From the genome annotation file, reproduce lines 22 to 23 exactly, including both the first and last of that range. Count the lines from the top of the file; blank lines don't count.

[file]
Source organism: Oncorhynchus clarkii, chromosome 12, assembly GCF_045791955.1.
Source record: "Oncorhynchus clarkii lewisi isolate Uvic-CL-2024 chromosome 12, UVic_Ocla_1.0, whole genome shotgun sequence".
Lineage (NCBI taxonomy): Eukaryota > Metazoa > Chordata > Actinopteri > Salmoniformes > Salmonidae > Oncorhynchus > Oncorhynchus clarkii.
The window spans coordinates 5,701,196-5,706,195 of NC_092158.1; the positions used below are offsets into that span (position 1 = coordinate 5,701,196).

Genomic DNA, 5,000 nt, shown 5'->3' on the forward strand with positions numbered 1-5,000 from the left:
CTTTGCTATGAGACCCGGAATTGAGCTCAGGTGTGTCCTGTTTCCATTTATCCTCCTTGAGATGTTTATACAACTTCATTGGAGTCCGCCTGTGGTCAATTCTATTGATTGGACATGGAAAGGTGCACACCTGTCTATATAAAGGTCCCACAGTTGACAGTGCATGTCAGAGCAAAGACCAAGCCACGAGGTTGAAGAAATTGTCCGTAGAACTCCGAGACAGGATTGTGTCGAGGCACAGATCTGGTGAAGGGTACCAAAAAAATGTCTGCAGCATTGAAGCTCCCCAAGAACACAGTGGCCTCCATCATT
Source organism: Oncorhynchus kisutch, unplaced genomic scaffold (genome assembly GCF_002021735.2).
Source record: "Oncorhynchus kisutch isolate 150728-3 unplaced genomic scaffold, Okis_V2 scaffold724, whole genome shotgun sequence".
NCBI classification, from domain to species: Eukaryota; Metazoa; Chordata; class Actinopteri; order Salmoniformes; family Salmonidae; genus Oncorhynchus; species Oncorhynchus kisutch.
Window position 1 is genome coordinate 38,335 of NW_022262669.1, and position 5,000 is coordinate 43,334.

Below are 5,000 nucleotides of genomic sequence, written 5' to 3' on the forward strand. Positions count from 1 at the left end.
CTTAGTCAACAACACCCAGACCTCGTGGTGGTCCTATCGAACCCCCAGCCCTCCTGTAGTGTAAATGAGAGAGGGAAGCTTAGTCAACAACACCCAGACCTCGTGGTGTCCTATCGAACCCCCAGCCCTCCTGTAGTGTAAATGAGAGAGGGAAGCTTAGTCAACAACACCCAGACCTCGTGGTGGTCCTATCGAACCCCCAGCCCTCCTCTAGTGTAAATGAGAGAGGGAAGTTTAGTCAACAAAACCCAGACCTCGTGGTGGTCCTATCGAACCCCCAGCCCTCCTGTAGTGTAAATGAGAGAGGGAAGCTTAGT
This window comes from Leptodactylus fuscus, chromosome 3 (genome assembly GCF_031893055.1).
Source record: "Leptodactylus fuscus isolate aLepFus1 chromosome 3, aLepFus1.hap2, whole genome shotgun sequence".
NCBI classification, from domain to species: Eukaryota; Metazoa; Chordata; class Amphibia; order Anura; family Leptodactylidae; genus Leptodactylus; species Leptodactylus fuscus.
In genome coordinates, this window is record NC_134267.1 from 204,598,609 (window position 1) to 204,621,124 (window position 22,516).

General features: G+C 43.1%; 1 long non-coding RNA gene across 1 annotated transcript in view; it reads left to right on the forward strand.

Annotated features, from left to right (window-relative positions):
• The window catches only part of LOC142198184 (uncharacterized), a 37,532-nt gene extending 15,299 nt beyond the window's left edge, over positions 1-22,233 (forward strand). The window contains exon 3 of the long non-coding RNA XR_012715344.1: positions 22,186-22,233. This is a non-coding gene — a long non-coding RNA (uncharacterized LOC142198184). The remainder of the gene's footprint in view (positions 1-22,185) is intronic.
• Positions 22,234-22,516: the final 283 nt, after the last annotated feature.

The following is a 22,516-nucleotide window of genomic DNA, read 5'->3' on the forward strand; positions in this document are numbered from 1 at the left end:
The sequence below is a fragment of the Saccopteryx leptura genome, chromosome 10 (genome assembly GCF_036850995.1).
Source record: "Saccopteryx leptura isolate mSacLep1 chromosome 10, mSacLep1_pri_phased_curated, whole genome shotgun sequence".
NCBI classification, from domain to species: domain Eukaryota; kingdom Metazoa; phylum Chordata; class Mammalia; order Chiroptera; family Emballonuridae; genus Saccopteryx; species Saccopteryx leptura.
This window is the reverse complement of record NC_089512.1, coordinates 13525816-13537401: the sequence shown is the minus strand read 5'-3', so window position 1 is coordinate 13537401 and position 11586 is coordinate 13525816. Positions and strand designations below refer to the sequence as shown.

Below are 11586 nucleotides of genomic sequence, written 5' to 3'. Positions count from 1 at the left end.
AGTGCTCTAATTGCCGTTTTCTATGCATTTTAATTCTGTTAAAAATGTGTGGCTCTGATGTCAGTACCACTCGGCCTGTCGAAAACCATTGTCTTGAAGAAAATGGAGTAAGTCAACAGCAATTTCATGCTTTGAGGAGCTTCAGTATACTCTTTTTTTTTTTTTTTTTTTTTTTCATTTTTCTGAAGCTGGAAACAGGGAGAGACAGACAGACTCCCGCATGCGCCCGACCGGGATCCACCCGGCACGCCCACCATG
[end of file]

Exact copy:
The sequence below is a fragment of the Saccopteryx leptura genome, chromosome 10 (genome assembly GCF_036850995.1).
Source record: "Saccopteryx leptura isolate mSacLep1 chromosome 10, mSacLep1_pri_phased_curated, whole genome shotgun sequence".